Network Weaving

Sunday, January 27, 2008

Shared vision & values in networks

One of the more interesting questions I get about social networks is the question of whether we find networks where everyone shares common vision or values.

This does happen in networks that are also communities where people naturally share vision and values. In the many networks that are not also communities, there can be as many versions of vision and values as people in the networks, even in dense networks where many net-members are regularly trading in ideas, influence, and assets.

The observation points to the reality that a network can thrive without common threads throughout the network. It can be a whole and dynamic fabric connected by transactions rather than shared dreams and priorities. Neighborhoods are networks in this way. They are for most people communities of shared place and as such networks where isolation, fragmentation, and cliques are characteristic of the networks.

As with religious communities and corporations, the appearance of shared vision and values don't necessarily guarantee network density, agility, or thivancy.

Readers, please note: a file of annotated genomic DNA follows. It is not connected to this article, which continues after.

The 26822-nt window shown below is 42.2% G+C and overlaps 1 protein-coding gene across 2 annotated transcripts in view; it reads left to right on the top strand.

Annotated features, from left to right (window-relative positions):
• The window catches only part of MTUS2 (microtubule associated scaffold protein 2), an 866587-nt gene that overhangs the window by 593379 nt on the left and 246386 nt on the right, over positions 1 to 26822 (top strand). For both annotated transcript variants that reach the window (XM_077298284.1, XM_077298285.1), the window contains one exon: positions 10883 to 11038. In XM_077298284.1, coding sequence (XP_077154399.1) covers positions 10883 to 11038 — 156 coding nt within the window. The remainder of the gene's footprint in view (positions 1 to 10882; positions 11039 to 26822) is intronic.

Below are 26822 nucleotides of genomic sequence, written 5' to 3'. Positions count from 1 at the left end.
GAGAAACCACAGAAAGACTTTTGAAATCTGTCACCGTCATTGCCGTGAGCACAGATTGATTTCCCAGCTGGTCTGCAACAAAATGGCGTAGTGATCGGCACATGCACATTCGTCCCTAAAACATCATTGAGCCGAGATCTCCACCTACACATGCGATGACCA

2 Comments:

  • I've measured networks where sub-communities and groups were revealed that could, with additional context, be understood to share a particular mission or other common attribute.

    Of course, what sometimes gets forgotten is that social network analysis always measures a "something" going through the network - an exchange, a type of relationship, a transaction - and what we choose to examine as the basis of connections among actors will definitely affect our ability to identify shared vision and values.

    By Anonymous Guy Hagen, at 2/04/2008 4:03 PM  

  • The book "Who Rules America" seems to aim at this topic of shared vision and values in a broad way by outlining the creation of a class of people, and the institutions they create, as patterns that form social cohesion. By creating overlapping communities (schools, sports, clubs, etc) members of seemingly different networks are socialized to value their network and the 'class' of people that share their values.

    By Blogger BWisdom, at 10/08/2008 8:49 PM  

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